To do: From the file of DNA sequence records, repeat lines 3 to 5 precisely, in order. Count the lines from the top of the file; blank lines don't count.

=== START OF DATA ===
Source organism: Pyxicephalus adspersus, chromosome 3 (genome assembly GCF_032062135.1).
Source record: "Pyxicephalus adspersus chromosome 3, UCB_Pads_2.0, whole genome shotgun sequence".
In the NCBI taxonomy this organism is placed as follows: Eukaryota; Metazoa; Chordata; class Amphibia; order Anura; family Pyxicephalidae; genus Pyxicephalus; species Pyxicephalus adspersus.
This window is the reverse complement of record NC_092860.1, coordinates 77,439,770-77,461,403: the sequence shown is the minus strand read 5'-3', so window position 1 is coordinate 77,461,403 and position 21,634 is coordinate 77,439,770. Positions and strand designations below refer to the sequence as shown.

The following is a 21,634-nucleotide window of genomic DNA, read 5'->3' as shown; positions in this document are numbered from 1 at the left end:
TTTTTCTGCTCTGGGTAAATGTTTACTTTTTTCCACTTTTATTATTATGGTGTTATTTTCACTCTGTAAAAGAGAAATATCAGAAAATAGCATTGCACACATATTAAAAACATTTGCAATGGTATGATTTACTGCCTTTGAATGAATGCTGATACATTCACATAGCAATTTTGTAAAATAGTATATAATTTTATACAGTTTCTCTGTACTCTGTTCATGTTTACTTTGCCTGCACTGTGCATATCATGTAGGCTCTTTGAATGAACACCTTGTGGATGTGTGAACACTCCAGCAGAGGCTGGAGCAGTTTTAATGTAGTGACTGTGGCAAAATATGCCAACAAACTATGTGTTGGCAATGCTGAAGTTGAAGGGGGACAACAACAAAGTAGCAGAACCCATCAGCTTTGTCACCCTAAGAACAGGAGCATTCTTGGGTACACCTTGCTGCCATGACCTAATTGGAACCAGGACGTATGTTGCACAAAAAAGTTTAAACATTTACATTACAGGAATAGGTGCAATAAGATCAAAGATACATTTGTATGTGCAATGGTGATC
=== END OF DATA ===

In the NCBI taxonomy this organism is placed as follows: Eukaryota; Metazoa; Chordata; class Amphibia; order Anura; family Pyxicephalidae; genus Pyxicephalus; species Pyxicephalus adspersus.
This window is the reverse complement of record NC_092860.1, coordinates 77,439,770-77,461,403: the sequence shown is the minus strand read 5'-3', so window position 1 is coordinate 77,461,403 and position 21,634 is coordinate 77,439,770. Positions and strand designations below refer to the sequence as shown.

The following is a 21,634-nucleotide window of genomic DNA, read 5'->3' as shown; positions in this document are numbered from 1 at the left end: